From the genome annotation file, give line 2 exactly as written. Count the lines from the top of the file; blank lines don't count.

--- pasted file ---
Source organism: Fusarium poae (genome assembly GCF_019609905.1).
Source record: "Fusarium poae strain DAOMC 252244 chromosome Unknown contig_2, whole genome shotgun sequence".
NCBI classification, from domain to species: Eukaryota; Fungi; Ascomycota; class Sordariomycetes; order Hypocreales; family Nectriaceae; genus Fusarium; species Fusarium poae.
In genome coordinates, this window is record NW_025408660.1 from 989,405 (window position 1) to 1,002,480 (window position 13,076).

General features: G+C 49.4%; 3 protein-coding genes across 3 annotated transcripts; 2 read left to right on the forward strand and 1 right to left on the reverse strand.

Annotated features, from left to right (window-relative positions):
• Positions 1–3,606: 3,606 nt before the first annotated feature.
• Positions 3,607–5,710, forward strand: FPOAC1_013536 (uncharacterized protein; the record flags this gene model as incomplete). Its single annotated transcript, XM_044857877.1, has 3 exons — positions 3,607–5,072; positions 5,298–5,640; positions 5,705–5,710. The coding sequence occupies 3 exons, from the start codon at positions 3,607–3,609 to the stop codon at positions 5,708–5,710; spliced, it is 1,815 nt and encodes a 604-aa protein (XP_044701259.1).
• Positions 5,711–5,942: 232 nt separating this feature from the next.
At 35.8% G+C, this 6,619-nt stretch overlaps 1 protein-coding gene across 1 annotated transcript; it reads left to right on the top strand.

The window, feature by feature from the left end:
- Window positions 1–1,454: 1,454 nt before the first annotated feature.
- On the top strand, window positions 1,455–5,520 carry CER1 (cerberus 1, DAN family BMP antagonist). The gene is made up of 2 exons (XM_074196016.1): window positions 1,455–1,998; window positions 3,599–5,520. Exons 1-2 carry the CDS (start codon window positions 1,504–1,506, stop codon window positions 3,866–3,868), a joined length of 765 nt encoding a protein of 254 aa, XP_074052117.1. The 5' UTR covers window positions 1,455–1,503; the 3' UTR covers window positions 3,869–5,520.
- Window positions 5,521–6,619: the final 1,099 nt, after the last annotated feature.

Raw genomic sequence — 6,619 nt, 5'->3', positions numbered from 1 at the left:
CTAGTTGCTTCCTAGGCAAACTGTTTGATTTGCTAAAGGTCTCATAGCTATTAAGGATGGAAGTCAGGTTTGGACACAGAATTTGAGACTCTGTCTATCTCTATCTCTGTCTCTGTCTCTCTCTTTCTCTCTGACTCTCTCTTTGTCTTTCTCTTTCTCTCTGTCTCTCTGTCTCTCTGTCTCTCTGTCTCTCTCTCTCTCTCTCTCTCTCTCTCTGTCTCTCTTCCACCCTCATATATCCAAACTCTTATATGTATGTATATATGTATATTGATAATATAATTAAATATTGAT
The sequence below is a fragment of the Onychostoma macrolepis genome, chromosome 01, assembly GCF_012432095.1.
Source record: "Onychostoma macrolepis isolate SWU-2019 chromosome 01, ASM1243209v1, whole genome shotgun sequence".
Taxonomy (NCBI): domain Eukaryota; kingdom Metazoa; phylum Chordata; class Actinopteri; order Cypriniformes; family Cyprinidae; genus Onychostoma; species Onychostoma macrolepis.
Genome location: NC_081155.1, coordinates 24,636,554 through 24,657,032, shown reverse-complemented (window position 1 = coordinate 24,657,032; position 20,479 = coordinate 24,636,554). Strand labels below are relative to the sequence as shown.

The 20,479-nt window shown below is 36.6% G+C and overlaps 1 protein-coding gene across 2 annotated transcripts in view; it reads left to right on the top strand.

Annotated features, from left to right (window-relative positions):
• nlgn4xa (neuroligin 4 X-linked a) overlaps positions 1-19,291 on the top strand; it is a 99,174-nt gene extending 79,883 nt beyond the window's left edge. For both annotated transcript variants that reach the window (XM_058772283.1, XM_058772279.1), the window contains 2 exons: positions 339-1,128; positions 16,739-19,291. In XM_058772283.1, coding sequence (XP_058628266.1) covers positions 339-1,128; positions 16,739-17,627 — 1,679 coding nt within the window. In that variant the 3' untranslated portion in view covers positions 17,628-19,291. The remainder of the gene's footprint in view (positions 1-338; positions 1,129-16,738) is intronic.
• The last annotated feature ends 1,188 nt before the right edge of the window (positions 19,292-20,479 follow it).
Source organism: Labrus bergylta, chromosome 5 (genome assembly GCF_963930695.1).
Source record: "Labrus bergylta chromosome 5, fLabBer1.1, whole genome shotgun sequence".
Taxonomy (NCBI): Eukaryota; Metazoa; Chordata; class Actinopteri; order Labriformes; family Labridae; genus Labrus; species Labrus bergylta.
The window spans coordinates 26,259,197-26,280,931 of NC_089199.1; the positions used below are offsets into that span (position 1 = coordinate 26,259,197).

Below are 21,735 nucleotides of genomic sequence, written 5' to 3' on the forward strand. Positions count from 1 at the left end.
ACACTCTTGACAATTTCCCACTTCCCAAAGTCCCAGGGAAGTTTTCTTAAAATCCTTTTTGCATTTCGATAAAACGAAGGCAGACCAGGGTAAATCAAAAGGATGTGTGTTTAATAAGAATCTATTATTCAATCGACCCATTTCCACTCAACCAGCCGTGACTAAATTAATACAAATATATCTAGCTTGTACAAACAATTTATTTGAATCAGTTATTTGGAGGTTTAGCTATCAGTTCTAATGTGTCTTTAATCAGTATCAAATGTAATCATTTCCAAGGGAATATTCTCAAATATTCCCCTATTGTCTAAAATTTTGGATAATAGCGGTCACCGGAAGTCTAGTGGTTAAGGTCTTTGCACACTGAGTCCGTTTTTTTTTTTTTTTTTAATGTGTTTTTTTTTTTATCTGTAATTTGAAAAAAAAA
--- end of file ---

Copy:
Source record: "Fusarium poae strain DAOMC 252244 chromosome Unknown contig_2, whole genome shotgun sequence".